Since the birth of UK platforms in the late 1990s we have seen a steady growth in the number of platforms available in the UK market. There are now more than 30 to choose from, if you include adviser-only and direct to consumer.
New business inflows into platforms continue to grow and we are also seeing an increase in the number of clients and advisers using platforms.
In March, Fundscape quoted 2013 as having been an “extraordinary year” for platforms, with platform assets increasing by 50 per cent – rising from £196bn at the end of 2012 to £294bn in 2013.
While a proportion of this could be due to an increase in the markets, it seems to point to the fact that we are witnessing a buoyant market for platforms, and there is little sign so far of this abating. There is some debate, however, around the likelihood of platform consolidation.
Are all these assets going to begin flowing into just a handful of platforms? Some are suggesting there is room for such amalgamation. This argument for a more concentrated platform market is not a recent phenomenon.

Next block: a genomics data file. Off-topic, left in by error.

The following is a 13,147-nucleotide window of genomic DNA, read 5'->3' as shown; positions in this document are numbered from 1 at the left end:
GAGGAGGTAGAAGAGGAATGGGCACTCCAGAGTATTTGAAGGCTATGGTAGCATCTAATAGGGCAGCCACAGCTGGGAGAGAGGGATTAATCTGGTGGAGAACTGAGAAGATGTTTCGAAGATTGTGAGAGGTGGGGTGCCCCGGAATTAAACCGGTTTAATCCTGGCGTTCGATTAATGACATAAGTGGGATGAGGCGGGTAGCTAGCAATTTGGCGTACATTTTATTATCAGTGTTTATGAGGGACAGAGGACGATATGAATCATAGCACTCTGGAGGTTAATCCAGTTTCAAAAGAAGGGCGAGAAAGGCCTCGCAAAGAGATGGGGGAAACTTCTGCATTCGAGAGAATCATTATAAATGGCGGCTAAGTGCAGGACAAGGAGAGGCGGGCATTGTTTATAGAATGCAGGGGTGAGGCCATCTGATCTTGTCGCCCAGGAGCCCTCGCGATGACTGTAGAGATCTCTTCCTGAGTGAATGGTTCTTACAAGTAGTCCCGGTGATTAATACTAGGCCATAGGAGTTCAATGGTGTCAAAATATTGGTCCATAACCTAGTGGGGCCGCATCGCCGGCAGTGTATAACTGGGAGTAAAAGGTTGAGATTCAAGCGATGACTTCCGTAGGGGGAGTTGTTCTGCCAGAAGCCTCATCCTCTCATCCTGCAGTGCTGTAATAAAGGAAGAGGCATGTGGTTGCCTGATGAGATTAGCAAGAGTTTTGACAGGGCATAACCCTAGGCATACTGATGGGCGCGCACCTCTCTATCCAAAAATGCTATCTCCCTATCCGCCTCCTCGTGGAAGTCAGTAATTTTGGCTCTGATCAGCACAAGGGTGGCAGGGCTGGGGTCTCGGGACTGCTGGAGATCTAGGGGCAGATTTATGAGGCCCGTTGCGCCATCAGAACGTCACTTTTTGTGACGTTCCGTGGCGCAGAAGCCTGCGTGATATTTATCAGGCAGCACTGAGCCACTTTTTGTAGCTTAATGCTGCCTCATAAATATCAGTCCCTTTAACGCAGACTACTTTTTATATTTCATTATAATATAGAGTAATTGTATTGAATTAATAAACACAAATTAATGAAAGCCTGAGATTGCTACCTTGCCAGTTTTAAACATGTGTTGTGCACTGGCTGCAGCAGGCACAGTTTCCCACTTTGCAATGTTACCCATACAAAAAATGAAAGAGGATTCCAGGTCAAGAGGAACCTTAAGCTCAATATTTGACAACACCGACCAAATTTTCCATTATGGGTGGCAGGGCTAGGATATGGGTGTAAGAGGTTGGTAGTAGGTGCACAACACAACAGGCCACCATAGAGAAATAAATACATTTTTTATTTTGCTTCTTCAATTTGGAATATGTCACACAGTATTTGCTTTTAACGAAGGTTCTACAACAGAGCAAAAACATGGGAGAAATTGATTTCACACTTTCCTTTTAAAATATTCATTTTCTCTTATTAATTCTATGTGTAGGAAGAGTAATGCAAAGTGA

A report last year by Deloitte predicted platform market saturation, and this view is somewhat similar to those being made 10 years ago, when the larger fund supermarkets were predicting that only a few could survive.
Yes, we have seen a few platforms fall by the wayside – but the market and appetite for platforms is continuing to grow, and we will see platforms that are passionate about meeting their advisers’ and clients’ needs not only survive but prosper in the post-RDR landscape.
The trend to outsource portfolio construction is set to continue, centralised investment processes are attracting more regulatory attention, and advisers in the post-RDR world are beginning to require a broad spread of investment vehicles such as investment trusts and exchange traded funds (ETFs). They are more likely to be able to access these using agile platforms with the IT capability to provide the more unusual, but highly relevant investments.
Against a background of downward price pressure, platforms can enable the most efficient use of advisers’ resources, helping them service less profitable clients in a cost-effective manner.
Platforms obviously need to be profitable to survive, but a focus simply on assets under management might be somewhat misguided. History has shown us that simply being a big company might not protect you from failure, the exit of Macquarie from the UK wrap market in 2011 being a prime example.
Smaller platforms are grabbing the market share, they can move faster, offer a wider range of investment vehicles and can adapt to the market more efficiently.
I would struggle to agree with the hypothesis that only a few big players will survive in the platform space. Bigger is not necessarily better.
Pippa Russell is head of corporate communications at Novia Financial